Tears reveal the depth of feeling that Padre Daryll Moran holds for veterans. It is the suffering of servicemen whom he fondly calls, “My Boys” that informs and shapes his ministry with Forster-Tuncurry RSL Sub-Branch. He will contribute to 100th anniversary Remembrance Day services on November 11 and says the work of padres is valued by veterans and members of the Australian Defence Force serving in armed conflicts.
November 11 marks the 100th anniversary of the Armistice which ended World War I, and the role of padres has evolved during that time. How do padres support servicemen and women?
Much has changed since the dugouts of Gallipoli, where padres led the singing of age-old hymns under shells exploding overhead or provided tea and coffee on the Kokoda Track. We live in a different world; the huge majority of those who went off to World War I went from family picnics and church services, leaving the dance halls and churches devoid of men. As you read stories from Gallipoli and the Western Front onwards, there was a lot of calling out to God in times of need and death, and there weren’t many atheists on the battlefield.
Belief patterns have changed and to be relevant, so has the role. Today there are four broad areas of religious ministry, pastoral care, character training and administration, but really, pastoral care relates to all areas. In military service there is going to be fear, there is going to be grief, there is going to be moral judgements and character building. Sadly, soldiers must also deal with the loss of life and the death of mates. They must also try to cope with the things they have seen and deal with feelings of separation, loneliness, dealing with family and society, and helping veterans and serving members to do that is very much part of the role.
Padres comfort, console, and encourage the soldier’s faith and hope under fire as they face life threatening situations and are challenged by their mortality. We are there to support them with their spiritual beliefs, or lack of, and during those moments when they ask the harder questions of life, faith and what happens next.
When you reflect on the work of padres, how do you believe they work to show that God is love in the midst of so much suffering in war?
That’s not an easy one to answer. To the padre, it’s more than a job – it’s a calling from God, and they show God’s love through their care and respect for each soldier, sailor or airman or woman. In the midst of suffering and death, you are comforting the ill, the wounded and bringing Godly consultation. In World War I many soldiers would cry out to God or cry out for their mother, so bringing comfort was part of showing God’s love for them. Today we bring God’s perspective of love and encouragement and offer support through helping them when they experience feelings of anxiety, fear and stress and to deal with things such as fatigue, loneliness, separation and even boredom.
History reveals religion to be a catalyst for choices that lead to conflict. How can we learn from the past to try to prevent division caused by religion in an increasingly multicultural society?
You could do a thesis on that one, but historically many things, including people’s choice of religion, have been debated as being the catalyst that leads people to conflict – they have been centuries in the making, and involve personal greed, possession of land, wealth, resources, and the desire to conquer. Yes, we operate in an increasingly multicultural society, but with God as our guide we have the greatest opportunity to seek to foster Christian values, ethos, traditions and standards of behaviour.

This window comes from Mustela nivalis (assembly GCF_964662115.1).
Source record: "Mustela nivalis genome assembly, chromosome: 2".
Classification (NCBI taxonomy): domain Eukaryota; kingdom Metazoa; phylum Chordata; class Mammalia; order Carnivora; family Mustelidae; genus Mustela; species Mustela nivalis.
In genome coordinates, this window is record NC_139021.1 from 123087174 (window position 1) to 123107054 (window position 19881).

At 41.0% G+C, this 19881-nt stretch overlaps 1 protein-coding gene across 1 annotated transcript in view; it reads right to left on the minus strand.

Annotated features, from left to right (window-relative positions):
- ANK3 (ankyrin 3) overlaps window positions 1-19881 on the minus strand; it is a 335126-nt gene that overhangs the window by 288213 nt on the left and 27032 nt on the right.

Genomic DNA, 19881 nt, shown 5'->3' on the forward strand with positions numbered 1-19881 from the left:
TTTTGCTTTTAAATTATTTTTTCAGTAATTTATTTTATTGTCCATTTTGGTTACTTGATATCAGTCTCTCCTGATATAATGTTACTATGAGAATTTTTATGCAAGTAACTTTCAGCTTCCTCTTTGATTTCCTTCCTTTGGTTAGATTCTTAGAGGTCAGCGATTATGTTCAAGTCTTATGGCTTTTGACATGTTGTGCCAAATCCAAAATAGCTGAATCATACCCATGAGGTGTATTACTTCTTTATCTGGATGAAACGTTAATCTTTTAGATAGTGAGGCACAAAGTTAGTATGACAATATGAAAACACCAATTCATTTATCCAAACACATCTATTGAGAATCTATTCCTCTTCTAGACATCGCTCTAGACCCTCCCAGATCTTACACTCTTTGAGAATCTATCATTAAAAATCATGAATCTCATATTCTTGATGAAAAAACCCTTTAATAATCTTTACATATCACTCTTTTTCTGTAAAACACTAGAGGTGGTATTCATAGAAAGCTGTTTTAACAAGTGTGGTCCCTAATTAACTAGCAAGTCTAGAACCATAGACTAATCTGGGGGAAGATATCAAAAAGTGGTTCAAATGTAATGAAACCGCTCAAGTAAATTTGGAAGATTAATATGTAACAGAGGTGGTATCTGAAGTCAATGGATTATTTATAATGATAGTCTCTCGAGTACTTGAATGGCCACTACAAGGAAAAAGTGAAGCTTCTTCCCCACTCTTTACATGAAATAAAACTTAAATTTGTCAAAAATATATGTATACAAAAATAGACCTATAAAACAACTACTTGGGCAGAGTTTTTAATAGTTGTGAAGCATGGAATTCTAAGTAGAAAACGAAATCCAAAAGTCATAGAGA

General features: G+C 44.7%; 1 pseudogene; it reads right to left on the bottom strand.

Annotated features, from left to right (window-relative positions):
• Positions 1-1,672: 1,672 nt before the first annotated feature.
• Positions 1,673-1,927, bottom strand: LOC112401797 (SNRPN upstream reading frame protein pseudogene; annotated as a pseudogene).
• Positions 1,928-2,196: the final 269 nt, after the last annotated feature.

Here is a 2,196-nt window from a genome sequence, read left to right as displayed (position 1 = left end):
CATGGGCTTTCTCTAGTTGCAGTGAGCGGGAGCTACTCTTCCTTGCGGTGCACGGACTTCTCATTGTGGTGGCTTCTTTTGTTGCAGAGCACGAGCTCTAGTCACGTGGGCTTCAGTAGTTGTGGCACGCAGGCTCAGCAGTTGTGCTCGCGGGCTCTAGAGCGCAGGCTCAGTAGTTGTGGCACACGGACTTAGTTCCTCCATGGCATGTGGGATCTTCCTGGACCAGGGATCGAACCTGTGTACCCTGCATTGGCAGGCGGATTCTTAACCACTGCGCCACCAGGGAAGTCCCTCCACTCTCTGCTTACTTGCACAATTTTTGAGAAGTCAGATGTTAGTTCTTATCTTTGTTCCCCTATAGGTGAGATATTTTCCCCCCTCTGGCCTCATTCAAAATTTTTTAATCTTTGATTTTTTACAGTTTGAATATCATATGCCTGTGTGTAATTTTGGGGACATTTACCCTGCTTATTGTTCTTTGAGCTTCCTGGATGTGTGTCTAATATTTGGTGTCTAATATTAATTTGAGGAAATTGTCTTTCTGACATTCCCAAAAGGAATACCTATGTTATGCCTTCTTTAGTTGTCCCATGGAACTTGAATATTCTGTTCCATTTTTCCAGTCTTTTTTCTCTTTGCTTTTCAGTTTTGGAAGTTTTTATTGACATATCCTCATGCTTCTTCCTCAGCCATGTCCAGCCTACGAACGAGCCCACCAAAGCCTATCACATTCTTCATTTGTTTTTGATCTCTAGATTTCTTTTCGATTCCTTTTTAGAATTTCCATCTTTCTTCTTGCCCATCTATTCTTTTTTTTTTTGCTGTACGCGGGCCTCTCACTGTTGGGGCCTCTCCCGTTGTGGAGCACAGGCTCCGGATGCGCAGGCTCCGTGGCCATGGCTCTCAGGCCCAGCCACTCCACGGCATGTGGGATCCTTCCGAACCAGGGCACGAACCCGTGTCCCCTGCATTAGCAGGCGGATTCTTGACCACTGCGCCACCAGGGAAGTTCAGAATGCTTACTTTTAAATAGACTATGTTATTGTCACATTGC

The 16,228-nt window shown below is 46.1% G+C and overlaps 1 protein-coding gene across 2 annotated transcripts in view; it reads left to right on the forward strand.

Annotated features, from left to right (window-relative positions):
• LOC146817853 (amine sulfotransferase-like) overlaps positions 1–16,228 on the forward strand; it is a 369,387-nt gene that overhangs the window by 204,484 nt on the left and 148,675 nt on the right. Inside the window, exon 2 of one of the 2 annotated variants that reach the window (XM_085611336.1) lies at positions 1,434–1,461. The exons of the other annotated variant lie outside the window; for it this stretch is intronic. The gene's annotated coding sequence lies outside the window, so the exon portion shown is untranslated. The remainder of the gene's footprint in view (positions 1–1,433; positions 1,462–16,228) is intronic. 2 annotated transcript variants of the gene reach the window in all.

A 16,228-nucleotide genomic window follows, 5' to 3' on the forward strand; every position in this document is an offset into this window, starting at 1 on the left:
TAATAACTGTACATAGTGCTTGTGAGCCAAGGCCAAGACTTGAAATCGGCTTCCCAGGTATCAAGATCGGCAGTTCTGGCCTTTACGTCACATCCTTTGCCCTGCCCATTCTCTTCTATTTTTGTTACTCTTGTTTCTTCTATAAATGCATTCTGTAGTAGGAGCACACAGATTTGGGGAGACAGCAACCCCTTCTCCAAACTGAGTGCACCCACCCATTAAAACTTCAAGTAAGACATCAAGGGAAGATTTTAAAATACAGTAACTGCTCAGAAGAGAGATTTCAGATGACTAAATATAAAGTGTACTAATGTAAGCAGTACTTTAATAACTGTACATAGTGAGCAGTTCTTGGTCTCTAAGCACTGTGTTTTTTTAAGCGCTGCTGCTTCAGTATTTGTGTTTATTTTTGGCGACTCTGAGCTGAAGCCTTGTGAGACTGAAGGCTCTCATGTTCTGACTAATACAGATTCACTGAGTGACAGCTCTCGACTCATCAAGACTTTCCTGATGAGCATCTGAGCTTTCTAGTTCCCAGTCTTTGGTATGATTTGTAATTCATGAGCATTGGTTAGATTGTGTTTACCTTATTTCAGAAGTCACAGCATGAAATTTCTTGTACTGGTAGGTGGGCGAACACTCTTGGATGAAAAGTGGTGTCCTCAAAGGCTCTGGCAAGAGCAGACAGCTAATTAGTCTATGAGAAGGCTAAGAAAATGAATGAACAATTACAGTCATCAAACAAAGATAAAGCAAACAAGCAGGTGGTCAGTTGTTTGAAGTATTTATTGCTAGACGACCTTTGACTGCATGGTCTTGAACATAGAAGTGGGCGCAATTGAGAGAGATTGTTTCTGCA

The past and cultural division, with its many catalysts have the tendency to repeat itself, so it’s here we pray for wisdom in the way forward.
Sometimes when non-Christian people talk about God, I often hear the phrase, “the higher power” or “the big fella upstairs” and they will ask me to pray. They may not have a personal faith, but will say, “Padre, will you pray to the big fella upstairs for me?”, and that gives me an opportunity to talk on a personal level. The big fella upstairs is, of course, the God that Australian padres seek for guidance and wisdom as we operate in an increasingly multicultural society.
Why is there a need for padres in the modern defence force?
There will always be a need for padres where “faith under fire”, character, morals, choices and lifestyles are tested, often to breaking point on the battlefield. The padres bring hope and comfort within the issues of fear, grieving mates, stress, dealing with mortality, the pressure of conflict and ultimately, death. Our soldiers are called upon to do what no other section of society does – their mission is honour, integrity, mateship, teamwork, courage, loyalty, and the traditions they strive to uphold have an ethos and value that is unique to the defence of our nation.
Here, the padres call from God is best paralleled in the gospel of John, chapter 15 verse 13. “Greater love has no-one than this, than to lay down one’s life for his friends.” Obviously Jesus did it, and when we see a 96-year-old veteran with tears in his eyes, and you ask him about his grief, he will talk about a mate, or something he had to do which didn’t sit true in his heart, and he may have carried that for 70 years. It is in that moment, when you are there and given the opportunity with Godly wisdom – you can’t do it on your own strength – that you are able to speak to that man and bring some comfort to him.
I love my interaction with our veterans, some of them are in their nineties and I call them “My Boys”. I’ve got some very great personal friendships, led many to a relationship with God and helped them to deal with issues they had carried for more than 70 years – it’s such a great honour.
Love Pray Do, Ainslee Dennis